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Chiefs-Broncos rapid reaction: a strangely bittersweet domination

Having come off a Super Bowl victory with hopes of getting back, the team still has work to do despite blowing out the Broncos.

Kansas City Chiefs v Denver Broncos Photo by Dustin Bradford/Getty Images

xGiven the current state of the Kansas City Chiefs organization and its now-yearly lofty goals, Sunday’s win is probably as bittersweet as it gets: complete and utter domination of the scoreboard, yet room to grow in key areas of the game.

First, the good that comes to mind (and there is a lot of it).

  • No injuries out of the game — always one of the most important points.
  • Wide receiver Mecole Hardman surfaced for some key plays at the very beginning and did enough with two receptions to be the Chiefs’ leading receiver by game’s end.
  • Touchdowns in every facet of the game — including two from former undrafted free agents in kick returner Byron Pringle and safety Daniel Sorensen, as well as a forced fumble from another undrafted free agent: defensive lineman Tershawn Wharton.
  • Relentless pressure of quarterback Drew Lock, leading to three sacks and two picks.
  • A positive first (albeit short) glimpse of “Thunder and Lightning,” as coined by offensive coordinator Eric Bieniemy. Clyde Edwards-Helaire and Le’Veon Bell combined for 85 yards on 14 carries, good for six yards per rushing attempt.
  • The highlight plays of Edwards-Helaire and Tyreek Hill breaking tackles and fighting to score the offense’s two touchdowns were fun to watch.
  • Backup quarterback Chad Henne recorded his first touchdown since 2014.

With the good, there were also problems — so much so that if the Chiefs were playing someone other than the Broncos — like the Tennessee Titans or Pittsburgh Steelers — they might not have been victorious on Sunday.

  • The Chiefs offense was 0 for 8 on third down and scored touchdowns 3 of 6 times in the red zone.
  • There were miscues in protection that left Mahomes vulnerable to taking shots too often — and he had a hard time breaking through in the second half.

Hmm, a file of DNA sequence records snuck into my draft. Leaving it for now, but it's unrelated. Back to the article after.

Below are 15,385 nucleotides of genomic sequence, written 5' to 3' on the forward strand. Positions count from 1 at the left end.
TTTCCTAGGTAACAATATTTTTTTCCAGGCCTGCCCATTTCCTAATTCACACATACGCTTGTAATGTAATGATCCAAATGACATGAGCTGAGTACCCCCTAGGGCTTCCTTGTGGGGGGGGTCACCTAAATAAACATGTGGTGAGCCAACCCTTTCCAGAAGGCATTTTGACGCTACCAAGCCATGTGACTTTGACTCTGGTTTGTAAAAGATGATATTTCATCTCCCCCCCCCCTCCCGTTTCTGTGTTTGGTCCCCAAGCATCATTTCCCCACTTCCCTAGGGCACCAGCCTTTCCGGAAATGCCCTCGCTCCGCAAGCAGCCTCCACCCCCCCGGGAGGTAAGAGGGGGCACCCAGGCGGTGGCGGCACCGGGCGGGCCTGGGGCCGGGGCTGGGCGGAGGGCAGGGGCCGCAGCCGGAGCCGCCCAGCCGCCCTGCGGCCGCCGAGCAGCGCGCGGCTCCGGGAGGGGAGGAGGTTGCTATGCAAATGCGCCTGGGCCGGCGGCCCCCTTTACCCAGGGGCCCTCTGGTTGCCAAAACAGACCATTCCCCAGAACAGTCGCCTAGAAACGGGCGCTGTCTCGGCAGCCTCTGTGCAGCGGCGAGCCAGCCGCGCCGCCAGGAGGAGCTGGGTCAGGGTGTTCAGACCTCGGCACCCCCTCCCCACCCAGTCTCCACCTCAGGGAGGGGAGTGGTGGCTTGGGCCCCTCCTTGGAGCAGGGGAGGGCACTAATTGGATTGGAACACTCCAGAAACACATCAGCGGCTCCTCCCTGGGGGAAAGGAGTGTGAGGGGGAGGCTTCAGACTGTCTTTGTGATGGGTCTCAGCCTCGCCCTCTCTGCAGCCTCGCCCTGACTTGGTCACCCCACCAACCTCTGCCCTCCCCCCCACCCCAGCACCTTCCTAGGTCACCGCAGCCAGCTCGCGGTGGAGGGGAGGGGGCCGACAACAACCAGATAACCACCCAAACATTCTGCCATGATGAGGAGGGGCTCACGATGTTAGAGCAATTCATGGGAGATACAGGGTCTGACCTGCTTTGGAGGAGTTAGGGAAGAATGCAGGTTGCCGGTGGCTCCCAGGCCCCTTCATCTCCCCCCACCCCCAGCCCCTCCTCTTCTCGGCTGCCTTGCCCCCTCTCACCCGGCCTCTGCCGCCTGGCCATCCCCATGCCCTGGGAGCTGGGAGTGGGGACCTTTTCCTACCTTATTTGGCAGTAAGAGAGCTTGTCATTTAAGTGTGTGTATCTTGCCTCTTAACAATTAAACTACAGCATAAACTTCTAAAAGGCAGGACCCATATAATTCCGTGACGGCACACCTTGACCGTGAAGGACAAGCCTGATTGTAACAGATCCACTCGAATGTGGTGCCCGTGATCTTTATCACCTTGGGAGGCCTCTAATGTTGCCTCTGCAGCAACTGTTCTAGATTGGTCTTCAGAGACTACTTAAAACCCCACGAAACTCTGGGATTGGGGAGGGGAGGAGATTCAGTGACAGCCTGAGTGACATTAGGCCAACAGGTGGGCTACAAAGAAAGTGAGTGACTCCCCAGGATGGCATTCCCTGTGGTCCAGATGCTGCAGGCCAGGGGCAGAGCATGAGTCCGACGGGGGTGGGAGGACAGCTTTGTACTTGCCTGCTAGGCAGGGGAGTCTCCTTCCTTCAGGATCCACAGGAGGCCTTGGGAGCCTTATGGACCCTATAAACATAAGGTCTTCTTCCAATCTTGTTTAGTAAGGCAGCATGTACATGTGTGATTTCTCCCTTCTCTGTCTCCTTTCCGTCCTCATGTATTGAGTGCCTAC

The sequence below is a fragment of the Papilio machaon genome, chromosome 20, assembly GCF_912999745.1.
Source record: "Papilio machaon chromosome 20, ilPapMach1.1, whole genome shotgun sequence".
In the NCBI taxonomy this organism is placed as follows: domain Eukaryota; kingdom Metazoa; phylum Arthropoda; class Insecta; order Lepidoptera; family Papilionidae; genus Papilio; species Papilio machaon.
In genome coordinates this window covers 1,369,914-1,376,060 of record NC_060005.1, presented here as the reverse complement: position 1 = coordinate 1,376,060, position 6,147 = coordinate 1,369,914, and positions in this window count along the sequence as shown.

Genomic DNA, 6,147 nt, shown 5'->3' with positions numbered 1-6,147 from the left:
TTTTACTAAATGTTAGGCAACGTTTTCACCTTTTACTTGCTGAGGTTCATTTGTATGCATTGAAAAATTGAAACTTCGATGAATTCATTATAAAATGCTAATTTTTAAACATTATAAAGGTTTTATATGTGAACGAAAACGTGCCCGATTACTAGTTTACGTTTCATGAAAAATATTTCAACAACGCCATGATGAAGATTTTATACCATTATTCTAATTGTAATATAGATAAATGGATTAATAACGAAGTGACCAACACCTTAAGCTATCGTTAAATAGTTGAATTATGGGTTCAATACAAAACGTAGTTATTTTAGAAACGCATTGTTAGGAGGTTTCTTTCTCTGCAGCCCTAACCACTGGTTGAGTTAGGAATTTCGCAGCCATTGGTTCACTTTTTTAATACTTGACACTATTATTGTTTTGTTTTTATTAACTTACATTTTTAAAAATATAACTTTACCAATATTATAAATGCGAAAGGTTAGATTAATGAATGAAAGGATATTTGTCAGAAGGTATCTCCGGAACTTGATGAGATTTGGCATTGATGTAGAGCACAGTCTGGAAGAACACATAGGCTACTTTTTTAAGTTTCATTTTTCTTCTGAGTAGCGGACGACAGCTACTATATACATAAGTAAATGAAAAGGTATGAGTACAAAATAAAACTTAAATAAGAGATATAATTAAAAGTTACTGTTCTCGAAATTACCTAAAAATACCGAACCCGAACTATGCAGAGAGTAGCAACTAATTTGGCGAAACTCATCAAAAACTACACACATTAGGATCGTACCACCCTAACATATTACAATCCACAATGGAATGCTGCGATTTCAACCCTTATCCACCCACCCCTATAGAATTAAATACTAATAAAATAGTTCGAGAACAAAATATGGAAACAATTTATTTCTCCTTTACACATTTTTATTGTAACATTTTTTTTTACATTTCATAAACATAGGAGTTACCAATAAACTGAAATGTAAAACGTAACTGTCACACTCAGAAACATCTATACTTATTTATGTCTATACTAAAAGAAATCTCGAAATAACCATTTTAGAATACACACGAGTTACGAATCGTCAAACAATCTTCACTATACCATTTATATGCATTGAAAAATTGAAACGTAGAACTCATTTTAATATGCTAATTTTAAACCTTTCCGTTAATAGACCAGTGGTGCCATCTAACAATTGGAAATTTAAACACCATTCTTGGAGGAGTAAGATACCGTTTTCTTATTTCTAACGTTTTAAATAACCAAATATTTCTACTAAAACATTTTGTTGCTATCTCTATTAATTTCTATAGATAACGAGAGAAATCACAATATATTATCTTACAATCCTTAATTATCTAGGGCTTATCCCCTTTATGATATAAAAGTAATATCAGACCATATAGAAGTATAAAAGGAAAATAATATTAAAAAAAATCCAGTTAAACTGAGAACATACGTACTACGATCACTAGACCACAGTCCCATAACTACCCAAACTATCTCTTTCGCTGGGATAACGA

• It is difficult to believe the team would miss Blake Bell as much as it does, but Nick Keizer made another mistake after his key drop against the Raiders: a fumble that the Broncos turned into a touchdown.
  • Kicker Harrison Butker missed his fifth extra point in seven games. That hasn’t cost the Chiefs yet, but they will play better teams than the Broncos after the bye week.
  • No answer for Phillip Lindsay, who was running all over the Chiefs prior to suffering a concussion after a devastating hit by Sorensen. The Broncos likely would not have won, anyway, but the game changed when Lindsay had to sub out for Melvin Gordon.

The Chiefs are a different team than when Mahomes first took the helm in 2018, when it had to rely on the offense to compete for a potential conference crown. 2020’s team is much more complete, which allows the Chiefs to have a frustrating day offensively and still win in dominating fashion.

Mahomes and Andy Reid both mentioned Broncos head coach Vic Fangio’s sharp defensive game plan in their post-game press conferences; it’s another piece of a trend we have seen this season. For the first time in Mahomes’ (still) early career, defenses are planning creatively enough to stifle him.

But unlike in 2018, he doesn’t have to do it all — and Sunday was proof. The team being strong in so many areas buys time for the offense to get back to being that well-oiled machine that can score in a flash.

It's Game Time.

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